A bill that would expedite access to medical marijuana for severely ill patients in New York will head to Gov. Andrew Cuomo’s desk.
The Republican-controlled Senate passed legislation Monday night that would create a “special certification” for patients with a “progressive and degenerative” disease or whose life or health is at risk without the drug. Those patients would be allowed access to medical marijuana before the state’s program officially launches in January.
The bill would allow the state Department of Health to suspend certain requirements, allowing it to immediately award a license to grow and distribute the drug, which critics have said may open the state up to a lawsuit.
Parents of children with rare forms of epilepsy had urged lawmakers to support the legislation, traveling repeatedly to the state Capitol to push for its passage.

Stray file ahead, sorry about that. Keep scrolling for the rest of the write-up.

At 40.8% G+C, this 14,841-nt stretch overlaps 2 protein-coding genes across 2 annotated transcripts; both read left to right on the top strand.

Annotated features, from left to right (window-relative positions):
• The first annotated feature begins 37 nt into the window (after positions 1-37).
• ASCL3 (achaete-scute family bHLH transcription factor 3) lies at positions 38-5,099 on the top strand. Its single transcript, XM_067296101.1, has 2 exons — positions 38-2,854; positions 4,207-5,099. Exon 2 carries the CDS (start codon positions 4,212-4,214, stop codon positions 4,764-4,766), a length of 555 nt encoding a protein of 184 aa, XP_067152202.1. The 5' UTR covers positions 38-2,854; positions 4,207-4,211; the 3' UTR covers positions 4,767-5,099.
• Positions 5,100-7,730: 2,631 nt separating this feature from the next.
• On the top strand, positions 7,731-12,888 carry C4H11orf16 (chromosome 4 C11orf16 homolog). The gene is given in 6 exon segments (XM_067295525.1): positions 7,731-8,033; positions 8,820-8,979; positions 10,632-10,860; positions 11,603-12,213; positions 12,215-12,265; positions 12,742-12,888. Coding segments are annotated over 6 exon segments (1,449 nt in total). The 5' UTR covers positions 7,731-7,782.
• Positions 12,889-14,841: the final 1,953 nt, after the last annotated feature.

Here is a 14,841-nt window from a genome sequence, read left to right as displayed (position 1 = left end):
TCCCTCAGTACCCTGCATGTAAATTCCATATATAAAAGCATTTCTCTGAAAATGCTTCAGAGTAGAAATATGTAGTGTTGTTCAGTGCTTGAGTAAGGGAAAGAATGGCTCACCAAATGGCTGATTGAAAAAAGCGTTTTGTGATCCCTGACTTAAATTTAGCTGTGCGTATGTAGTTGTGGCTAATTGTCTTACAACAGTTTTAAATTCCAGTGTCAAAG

“This will help a select group of patients that may not survive as they wait for the Compassionate Care Act (New York’s medical marijuana program) to be fully formatted and in place,” said Sen. Joseph Griffo, R-Rome, Oneida County.
The Senate passed the bill by a 50-12 vote after the Democrat-controlled Assembly passed it last week.
It now heads to Cuomo, a Democrat who has not signaled whether he will sign it into law. Cuomo’s office could not immediately be reached for comment late Monday.
The bill had won support in recent weeks from Griffo, who voted against a bill last year that authorized the state’s medical marijuana program.
Sen. Diane Savino, D-Staten Island, spoke out against the legislation, which she said could lead to legal complications that have the potential to delay the launch the state’s medical marijuana program in January.
Savino helped lead the effort to legalize medical marijuana last year.
“We need to stay the course we have set,” Savino said. “We are on the right road. We will have full access for all patients, not just cherry-picking the suffering of some — even if they’re sympathetic.”